Undergrad admissions: an obvious (to me) fix

DISCLAIMER:  I am not involved in Stanford undergraduate admissions, and I am writing this more as a parent and observer than as a faculty member.  I am trying to address the problem of ballooning numbers of applications and plummeting acceptance rates at many collegess.

Anybody who has a high school student contemplating college knows that there has been a bubble of applicants to colleges, and the acceptance rates at many places have gone way down.  I think Stanford’s acceptance rate last year was just under 10% (yikes!).   One reason for this is that it is incredibly easy to apply to many colleges by pressing a button and paying a fee.  I remember vividly applying to college and having the “pain in the neck” factor affect what schools I applied to and how many school.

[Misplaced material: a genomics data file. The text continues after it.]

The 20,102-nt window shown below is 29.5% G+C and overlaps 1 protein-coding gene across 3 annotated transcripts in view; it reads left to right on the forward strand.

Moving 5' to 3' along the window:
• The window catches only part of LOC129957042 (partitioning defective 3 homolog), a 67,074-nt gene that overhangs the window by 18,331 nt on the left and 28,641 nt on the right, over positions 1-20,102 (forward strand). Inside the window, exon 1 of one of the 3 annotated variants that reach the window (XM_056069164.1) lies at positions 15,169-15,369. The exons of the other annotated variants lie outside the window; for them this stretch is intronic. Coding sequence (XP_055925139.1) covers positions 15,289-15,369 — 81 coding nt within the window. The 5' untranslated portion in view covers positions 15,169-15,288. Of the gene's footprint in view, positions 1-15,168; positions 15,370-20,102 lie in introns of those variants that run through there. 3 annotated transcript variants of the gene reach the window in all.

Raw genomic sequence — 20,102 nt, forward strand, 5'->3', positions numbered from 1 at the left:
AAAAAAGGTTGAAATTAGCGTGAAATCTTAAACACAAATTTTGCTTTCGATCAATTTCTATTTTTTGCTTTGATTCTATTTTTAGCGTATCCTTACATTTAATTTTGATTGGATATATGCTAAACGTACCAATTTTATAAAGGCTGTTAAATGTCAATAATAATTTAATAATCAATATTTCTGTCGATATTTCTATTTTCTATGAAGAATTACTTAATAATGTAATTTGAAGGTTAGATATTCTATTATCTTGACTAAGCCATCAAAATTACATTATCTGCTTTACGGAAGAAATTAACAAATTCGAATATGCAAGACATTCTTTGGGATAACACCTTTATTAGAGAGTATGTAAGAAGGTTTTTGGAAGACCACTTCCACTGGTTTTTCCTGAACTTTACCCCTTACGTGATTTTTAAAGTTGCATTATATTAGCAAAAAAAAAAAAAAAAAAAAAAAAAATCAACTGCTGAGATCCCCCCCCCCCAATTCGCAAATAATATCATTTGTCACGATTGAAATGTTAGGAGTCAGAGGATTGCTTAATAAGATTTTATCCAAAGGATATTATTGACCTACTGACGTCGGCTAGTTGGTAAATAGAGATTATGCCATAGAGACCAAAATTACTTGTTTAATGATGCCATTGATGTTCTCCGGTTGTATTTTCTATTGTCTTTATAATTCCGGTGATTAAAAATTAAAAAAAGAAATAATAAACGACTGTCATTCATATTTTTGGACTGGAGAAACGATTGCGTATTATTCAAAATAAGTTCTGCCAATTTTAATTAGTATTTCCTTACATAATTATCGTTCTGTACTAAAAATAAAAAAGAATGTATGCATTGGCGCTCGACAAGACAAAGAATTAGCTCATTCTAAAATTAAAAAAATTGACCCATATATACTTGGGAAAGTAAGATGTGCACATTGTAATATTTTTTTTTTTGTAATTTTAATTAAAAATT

So let’s just be a little retro:  colleges should set up admissions so that students have to make a separate non-trivial effort for every college they apply to.  I don’t really care what it is–mail in a hardcopy essay, make the questions all different so that you can’t cut and paste easily, whatever.  The point is that we should add a barrier to applying that will force young people to think a bit before they apply.   I applied to college “early action” specifically to increase the chance I wouldn’t have to spend the holiday break writing essays.  It worked.  Accusing me of being a short sighted 17 year old?  Guilty.

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One comment

  1. boring! The real question is — is all the complex admissions voodoo really any better than a lottery on applicants weighted by some combination of SAT score / GPA (or threshold, then lottery). I would put a lot of $$$ on no and would presume an egalitarian and forward thinking insitution like Stanford would be an ideal place to run a little experiment. (c.f. chapter on Terman in Outliers)

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